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Deion Sanders deserves credit as perhaps the single best corner in the history of the NFL. Some would even argue that Sanders has also earned a place in the debate about the single best player at any position. Regardless of where your opinion falls in that regard, there can be little argument that Sanders possessed the ability to smother opposing receivers like few other defensive backs in the history of the game.

Sanders didn’t just excel in individual terms, although his resume in that regard is top-notch. He also contributed in a big way to team success, as evidenced by his teams’ excellent records and postseason success. Here we take a look back at Sanders’ career, his Super Bowl victories, and Sanders’ post-career legacy.

NFL career

The Atlanta Falcons drafted Sanders with the fifth pick of the 1989 NFL draft. Sanders proved himself ready from the start, returning a 68-yard punt against the Los Angeles Rams in his first NFL game. Sanders carried that excellence through the subsequent 14 years of his career in the league, racking up numerous awards in the process.

Let’s quickly recap those awards. Sanders appeared in eight Pro Bowls. He earned nine consecutive first-team All-Pro selections as a cornerback, from 1991 to 1999. Sanders also earned first-team All-Pro selections as a kick returner and a punt returner. In 1994, he took home the NFL Defensive Player of the Year award.

During one season, Sanders became one of the very few players in history to play both offense and defense. Sanders also holds the impressive distinction of being the only player to score a touchdown in six different ways: punt return, interception return, kickoff return, rushing, receiving, and fumble recovery.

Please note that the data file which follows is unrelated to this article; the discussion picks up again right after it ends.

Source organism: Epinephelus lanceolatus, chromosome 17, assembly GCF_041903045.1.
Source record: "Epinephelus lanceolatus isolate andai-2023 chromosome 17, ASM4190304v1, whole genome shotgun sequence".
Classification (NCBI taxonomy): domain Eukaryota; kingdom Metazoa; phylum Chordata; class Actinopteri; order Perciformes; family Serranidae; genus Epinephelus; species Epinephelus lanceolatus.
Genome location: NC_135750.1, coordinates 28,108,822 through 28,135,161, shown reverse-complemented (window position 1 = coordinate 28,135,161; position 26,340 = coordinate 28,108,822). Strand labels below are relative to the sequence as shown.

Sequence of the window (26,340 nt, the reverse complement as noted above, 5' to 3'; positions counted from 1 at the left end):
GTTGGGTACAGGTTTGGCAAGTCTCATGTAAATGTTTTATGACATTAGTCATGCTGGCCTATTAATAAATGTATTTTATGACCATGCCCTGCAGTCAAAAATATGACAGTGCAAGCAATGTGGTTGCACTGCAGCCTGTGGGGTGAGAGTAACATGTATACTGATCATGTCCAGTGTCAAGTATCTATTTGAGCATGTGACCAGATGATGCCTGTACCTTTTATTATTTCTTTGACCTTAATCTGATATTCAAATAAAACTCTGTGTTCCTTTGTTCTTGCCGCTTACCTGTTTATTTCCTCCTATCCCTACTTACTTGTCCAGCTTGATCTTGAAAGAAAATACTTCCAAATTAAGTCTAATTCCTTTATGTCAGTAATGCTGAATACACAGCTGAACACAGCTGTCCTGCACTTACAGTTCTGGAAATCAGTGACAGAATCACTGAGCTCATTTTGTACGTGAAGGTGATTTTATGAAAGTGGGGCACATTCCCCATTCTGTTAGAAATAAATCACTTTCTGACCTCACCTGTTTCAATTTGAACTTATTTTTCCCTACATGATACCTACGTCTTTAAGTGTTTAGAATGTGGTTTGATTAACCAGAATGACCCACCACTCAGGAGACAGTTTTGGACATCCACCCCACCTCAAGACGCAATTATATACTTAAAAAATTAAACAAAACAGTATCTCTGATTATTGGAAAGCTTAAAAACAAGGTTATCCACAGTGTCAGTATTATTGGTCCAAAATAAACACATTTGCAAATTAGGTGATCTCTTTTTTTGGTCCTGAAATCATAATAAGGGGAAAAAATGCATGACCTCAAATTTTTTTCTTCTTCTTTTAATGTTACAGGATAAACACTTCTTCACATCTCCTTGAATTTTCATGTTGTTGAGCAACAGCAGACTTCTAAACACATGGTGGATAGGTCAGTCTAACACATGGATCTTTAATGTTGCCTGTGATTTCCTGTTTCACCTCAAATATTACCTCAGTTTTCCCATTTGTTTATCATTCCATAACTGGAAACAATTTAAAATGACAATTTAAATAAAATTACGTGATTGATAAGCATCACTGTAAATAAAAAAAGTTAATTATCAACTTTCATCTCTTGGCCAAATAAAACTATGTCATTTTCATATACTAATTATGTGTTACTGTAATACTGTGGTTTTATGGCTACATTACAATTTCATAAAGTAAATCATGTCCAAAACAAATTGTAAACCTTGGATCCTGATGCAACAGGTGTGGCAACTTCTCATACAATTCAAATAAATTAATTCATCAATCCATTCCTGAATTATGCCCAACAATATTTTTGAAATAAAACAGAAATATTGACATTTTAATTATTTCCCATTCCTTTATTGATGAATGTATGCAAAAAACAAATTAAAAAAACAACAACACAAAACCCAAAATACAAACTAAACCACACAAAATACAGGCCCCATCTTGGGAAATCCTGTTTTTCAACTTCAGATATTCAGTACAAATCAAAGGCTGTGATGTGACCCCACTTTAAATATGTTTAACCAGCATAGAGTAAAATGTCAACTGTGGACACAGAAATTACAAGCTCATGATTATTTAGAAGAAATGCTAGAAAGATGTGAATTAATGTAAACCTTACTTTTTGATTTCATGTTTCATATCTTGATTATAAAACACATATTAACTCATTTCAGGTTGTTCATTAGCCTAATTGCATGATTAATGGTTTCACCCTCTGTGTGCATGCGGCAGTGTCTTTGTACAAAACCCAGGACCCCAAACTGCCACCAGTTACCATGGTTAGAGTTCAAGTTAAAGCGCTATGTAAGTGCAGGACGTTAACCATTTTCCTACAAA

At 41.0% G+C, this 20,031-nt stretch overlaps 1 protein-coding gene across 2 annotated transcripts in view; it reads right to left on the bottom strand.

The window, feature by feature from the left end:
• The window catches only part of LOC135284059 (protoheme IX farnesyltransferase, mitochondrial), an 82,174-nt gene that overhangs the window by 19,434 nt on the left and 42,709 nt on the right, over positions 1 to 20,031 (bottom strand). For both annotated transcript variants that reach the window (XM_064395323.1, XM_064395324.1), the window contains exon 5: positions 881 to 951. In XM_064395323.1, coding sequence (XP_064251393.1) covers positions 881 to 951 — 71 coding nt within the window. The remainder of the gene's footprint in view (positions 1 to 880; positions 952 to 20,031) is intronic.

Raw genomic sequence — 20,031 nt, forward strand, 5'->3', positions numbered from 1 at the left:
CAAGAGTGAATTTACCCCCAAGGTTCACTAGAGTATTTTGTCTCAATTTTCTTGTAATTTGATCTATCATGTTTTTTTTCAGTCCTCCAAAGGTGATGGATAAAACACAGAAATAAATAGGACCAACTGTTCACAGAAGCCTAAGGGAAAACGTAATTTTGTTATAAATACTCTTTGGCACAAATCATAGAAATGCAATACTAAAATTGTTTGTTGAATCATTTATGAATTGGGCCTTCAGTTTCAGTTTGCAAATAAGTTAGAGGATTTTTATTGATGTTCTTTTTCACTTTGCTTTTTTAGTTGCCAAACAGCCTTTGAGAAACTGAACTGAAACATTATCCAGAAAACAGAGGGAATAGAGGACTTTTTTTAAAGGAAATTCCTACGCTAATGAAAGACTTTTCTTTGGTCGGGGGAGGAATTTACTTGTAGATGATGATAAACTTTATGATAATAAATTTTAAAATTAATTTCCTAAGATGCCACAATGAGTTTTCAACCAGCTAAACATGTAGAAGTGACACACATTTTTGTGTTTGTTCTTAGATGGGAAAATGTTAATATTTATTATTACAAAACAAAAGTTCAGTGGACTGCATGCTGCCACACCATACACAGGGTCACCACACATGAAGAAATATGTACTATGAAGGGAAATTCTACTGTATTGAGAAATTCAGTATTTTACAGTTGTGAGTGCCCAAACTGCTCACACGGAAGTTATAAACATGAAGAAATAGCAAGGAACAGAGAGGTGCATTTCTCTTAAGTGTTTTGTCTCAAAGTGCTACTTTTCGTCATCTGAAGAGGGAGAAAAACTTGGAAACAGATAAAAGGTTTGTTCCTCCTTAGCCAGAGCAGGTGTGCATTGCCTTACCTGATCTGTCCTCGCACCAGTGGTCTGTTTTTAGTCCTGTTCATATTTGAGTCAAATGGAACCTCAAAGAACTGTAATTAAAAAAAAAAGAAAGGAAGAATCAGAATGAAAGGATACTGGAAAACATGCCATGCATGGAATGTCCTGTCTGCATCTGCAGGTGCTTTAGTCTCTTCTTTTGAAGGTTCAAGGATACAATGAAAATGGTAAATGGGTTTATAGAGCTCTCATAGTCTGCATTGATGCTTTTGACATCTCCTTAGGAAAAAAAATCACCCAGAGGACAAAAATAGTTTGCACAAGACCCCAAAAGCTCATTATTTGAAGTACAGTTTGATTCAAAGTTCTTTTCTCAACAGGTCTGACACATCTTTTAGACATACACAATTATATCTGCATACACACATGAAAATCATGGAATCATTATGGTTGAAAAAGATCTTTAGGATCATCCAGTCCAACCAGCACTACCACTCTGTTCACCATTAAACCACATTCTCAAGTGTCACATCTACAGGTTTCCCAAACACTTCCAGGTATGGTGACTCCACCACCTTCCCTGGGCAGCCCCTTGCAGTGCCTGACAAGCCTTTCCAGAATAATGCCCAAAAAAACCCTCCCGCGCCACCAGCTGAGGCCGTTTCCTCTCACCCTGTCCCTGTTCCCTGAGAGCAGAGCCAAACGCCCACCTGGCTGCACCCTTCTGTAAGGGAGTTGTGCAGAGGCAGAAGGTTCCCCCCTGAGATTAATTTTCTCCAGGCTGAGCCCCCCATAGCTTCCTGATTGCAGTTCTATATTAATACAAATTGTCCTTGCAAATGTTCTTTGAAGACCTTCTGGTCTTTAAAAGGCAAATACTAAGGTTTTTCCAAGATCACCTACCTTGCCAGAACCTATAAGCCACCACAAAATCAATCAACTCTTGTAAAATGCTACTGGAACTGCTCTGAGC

How many Super Bowl rings does Deion Sanders have?

Sanders made it to the Super Bowl twice in his career, winning both times. Those two titles came in back-to-back years, although Sanders played for a different team in each one. Sanders won his first title — in Super Bowl XXIX — as a member of the San Francisco 49ers. In that game, he logged one interception while leading the 49ers to a 49-26 victory.

Sanders’ subsequent free agency was dubbed “Deion Sweepstakes” by members of the media. He ended up signing a deal with the Dallas Cowboys.

That Cowboys squad ultimately won Super Bowl XXX against Pittsburgh Steelers. In that game, Sanders caught one pass for 47 yards and returned one punt for 11 yards, en route to a 27-17 victory.

Sanders’ retirement and legacy

Sanders retired twice in the course of his NFL career. The first time came in July 2001, following his first year of a seven-year contract with the Washington Redskins. Many found the decision puzzling, especially since Sanders had put up solid numbers during the 2000 season. A year and a half later, the Redskins waived Sanders from their reserve/retired list.

Sanders didn’t make his return to football until 2004, at the age of 37, when Sanders signed a one-year contract with the Baltimore Ravens. Sanders ultimately spent two years with the Ravens. The team failed to make the postseason in both years, and in January 2006 Sanders announced his retirement for the second and final time.

Sanders was elected to the Pro Football Hall of Fame in 2011, his first year of eligibility. Recently, Sanders made some controversial remarks about the Hall of Fame on an appearance on “The Dan Patrick Show.”

Sanders’ main point was that the Hall of Fame has grown too permissive about the players it enshrines. Apparently, if Sanders had his way, only the most elite NFL players would earn the honor.